First-person narrator Emil Larsson is one of the best players at Mrs Sparrow’s establishment. They become friends, and she finds him useful in dealing with unwanted guests. He’s no bouncer; it’s just that no one likes losing all the time, and there are some methods of making someone lose at cards that also involve making him lose face. One day she has a vision for him, so she does an octavo reading. This is an invention of the author; it uses a special deck instead of the standard tarot, and points to eight people in the Seeker’s life that will influence him for good or ill. This first part is kind of slow: she only draws one card a night for eight nights, and he spends all this time mooning about some girl who doesn’t really care about him and isn’t in his octavo anyway. As he cultivates his octavo, he gets drawn away from his personal search for love and into the complicated schemes either to protect the king or to kill him.

A few years ago I made a break with the Christian church I had been involved in my entire life, and in the time since then I’ve been working on reading tarot. These cards were originally used for a popular card game in the Renaissance, but in the eighteenth century people started using them for divination, and now the occult is an American thing, and people still sometimes play the game in Europe. I don’t really believe in divination, any more than I do in prayer, but I find it comforting in the same way. It’s a bit like having a conversation with my subconscious, the same as in dreams. I look at symbols and try to interpret them. If it’s something important, I’ll read cards over the same subject for a few days and look for patterns. I think that it’s my subconscious mind that determines the outcome of events in my life, managing how well I perform at different tasks and which opportunities I create, so getting some information from it is generally useful. Card reading is important in The Stockholm Octavo, but as with the fans, is there any prophetic magic in it or are events shaped by people’s response to its self-fulfilling prophecies? In my own life, I’ve decided that the distinction isn’t a useful one. It doesn’t matter whether an event is a random occurrence or part of a divine plan; what matters is what does happen, and how I’m going to respond to it.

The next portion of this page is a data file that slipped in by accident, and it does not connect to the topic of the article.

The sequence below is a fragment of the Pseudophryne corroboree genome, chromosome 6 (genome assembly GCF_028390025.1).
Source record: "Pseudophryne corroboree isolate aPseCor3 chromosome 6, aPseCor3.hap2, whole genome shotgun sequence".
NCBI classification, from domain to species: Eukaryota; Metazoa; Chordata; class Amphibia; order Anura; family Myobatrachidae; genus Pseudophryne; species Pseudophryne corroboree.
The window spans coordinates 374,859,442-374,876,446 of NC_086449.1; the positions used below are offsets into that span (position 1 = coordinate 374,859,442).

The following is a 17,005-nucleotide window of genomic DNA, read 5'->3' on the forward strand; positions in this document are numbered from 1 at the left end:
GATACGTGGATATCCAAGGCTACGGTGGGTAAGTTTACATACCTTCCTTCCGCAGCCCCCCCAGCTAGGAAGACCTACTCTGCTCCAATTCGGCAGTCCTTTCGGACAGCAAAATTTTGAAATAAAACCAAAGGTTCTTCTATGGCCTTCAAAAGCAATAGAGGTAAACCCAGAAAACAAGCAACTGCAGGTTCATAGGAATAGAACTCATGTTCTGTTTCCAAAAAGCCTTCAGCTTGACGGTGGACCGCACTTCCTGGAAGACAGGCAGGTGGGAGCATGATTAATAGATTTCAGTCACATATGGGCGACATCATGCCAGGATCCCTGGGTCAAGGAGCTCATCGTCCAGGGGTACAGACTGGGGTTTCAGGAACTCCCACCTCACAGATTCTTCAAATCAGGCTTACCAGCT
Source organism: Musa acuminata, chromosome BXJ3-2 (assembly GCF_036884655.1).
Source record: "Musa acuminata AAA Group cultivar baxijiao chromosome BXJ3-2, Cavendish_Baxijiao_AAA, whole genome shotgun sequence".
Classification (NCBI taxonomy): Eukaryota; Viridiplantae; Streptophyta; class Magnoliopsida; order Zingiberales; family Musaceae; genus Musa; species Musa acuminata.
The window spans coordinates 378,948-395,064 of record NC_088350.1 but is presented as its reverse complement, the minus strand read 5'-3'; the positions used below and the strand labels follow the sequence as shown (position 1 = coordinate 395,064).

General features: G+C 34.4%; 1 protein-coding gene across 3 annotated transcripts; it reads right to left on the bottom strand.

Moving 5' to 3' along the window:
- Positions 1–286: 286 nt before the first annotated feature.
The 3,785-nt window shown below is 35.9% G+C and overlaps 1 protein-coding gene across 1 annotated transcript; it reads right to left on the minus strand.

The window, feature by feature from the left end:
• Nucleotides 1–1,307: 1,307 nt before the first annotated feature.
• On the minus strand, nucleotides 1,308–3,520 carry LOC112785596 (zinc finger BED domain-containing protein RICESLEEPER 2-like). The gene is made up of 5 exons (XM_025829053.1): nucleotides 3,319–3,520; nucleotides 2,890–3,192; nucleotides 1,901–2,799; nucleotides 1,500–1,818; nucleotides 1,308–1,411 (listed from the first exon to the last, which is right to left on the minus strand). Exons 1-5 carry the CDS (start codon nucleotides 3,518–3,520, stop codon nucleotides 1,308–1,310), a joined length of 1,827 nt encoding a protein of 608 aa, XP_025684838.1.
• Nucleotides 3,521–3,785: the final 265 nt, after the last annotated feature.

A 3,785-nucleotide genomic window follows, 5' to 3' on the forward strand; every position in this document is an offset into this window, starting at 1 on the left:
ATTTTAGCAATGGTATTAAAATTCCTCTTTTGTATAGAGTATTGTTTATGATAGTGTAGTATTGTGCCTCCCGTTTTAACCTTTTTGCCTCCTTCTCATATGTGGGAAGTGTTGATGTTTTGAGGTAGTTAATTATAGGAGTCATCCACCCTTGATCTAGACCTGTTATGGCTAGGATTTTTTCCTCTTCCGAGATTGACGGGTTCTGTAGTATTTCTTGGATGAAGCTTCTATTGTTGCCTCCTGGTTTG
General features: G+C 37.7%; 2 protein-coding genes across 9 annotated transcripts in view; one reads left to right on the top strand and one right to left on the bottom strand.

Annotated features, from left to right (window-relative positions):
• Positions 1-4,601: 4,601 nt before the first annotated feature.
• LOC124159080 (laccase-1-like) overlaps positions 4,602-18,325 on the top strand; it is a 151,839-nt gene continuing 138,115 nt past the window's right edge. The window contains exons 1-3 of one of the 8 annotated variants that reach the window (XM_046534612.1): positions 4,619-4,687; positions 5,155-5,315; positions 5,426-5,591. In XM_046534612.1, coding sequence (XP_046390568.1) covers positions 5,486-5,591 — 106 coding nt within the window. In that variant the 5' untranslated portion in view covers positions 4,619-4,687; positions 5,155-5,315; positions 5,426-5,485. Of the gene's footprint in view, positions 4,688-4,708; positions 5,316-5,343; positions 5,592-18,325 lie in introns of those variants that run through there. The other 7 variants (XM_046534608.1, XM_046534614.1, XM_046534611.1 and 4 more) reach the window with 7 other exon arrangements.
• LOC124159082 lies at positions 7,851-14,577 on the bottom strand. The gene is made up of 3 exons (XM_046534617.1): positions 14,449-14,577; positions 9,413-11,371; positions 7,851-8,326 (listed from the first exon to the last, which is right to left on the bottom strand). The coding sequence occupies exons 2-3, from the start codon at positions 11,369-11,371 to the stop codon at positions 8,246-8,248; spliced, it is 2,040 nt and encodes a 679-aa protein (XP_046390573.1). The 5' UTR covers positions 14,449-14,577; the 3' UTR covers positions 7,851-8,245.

This may seem an odd complaint to make, but for a novel about women and women’s power, it suffers from a bizarre lack of lesbians. There’s one very brief moment when one straight woman flirts with another for shock value, but there’s no romantic love between women. Even our marriage-resister is just waiting for the right man to come along. The only LGBT connection is a man who occasionally dresses in women’s clothing, with his wife’s approval.

The publisher made a comparison with The Night Circus, but no. Just, no. Steampunk magical circus or political intrigues during the Reign of Terror, for me there is no question. The Night Circus is about using magic to make people happy, and the struggle is between people who eventually love each other. The Stockholm Octavo is about using magic to make people powerful, and the struggle is between people who absolutely hate each other. A few of them die; by the end, there’s poison everywhere. Emil leaves the town that he loves to find a woman he loves, and the story ends with possibility instead of fulfillment.